Legal Twitter has quite rightly exploded in the past 24 – 48 hours concerning the issue of jury trials.
This has come about as a result of the Lord Chancellor’s appearance before the Justice Committee on Tuesday 22 June. At that hearing it became clear that the Lord Chancellor, Robert Buckland QC MP, who claims to be a staunch supporter of trial by jury, is seriously considering removing jury trials for certain Triable Either Way (TEW) offences and replacing them with a Crown Court Judge sitting with two lay Magistrates. This proposal has been mooted before when Lord Justice Auld recommended the creation of a new middle tier “Divisional Division” in his Review of the Criminal Courts in 2001. At that time the Bar Council branded it “an assault on jury trial” and Parliament subsequently rejected it. It has been debated again since and each time the idea has been rejected.
I think it important to look at why, particularly now, we should be defending the right to jury trial with every breath in our bodies. Juries have always been said to represent the public. The importance of juries was summed up quite succinctly in a tweet by barrister Nick Barraclough when he posted a picture of a plaque at the Old Bailey and said, “Now is a good time to remember the jurors who refused to convict Penn and Mead in 1670. The judge locked them up for 2 nights without food and water but still they refused to convict.” Society is at a cross roads in so many ways, notably in relation to the #blacklivesmatter movement.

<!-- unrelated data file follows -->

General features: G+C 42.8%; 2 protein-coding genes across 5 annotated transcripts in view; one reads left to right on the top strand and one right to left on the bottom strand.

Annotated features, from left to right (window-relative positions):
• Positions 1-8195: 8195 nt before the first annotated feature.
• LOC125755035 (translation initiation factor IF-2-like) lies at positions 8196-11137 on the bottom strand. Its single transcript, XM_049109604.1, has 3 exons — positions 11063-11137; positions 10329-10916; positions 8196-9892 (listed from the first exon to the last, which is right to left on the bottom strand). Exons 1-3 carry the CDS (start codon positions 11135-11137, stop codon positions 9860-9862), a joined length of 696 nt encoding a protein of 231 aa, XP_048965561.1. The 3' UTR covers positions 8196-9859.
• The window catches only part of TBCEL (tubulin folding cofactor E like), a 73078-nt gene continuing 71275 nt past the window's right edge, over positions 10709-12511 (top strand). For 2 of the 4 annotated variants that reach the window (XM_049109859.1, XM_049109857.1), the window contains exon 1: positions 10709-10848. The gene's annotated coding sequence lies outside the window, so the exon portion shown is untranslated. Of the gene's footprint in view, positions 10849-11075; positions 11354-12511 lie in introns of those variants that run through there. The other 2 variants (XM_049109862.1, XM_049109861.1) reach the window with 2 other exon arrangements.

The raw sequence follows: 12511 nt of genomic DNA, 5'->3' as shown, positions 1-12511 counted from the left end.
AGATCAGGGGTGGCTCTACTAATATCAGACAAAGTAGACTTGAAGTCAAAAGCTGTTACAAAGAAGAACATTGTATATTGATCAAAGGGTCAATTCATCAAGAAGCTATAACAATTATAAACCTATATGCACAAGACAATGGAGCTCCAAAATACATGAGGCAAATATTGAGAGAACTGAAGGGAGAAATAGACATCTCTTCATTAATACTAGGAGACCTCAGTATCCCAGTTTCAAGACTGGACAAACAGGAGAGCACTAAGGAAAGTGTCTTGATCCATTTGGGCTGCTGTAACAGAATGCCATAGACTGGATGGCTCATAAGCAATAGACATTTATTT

Government statistics still show that Black, Asian and Minority Ethic (BAME) groups are disproportionately stopped and searched, arrested, charged and in prison. Two independent studies have now shown that there is one stage in the criminal justice process in England and Wales where members of BAME groups appear not to be treated disproportionately and that is when a jury reaches a verdict by deliberation. To limit the one part of the criminal justice process that, despite any of its perceived faults, appears to be working vis-à-vis ethnicity and fairness, is extremely foolhardy.
The reason why there have been past attempts at reducing the ability of defendants to elect Crown Court trial is down to one thing only, and that is cost. Jury trials cost far more in time, delay and money than any other type of hearing. What then has now changed? Why, all of a sudden, is the curtailment of a fundamental right of the common law system back on the table? Her Majesty’s Courts and Tribunal Service (HMCTS) would have us believe that the COVID-19 situation has caused an unprecedented back log in the system. CEO of HMCTS, Susan Acland-Hood reported that before COVID-19 the baseline Crown Court backlog was 39,214 cases (not trials but cases – the trial figure will be less than that). As of 24 May that figure had risen to 40,526 cases. That is an increase of just 3.35%. In 2014 the Crown Court had a backlog of 55,116 cases (over 30,000 were trials). So, you could argue that the backlog is not yet at “unprecedented levels”. I do not recall cries of “abolish juries” in 2014.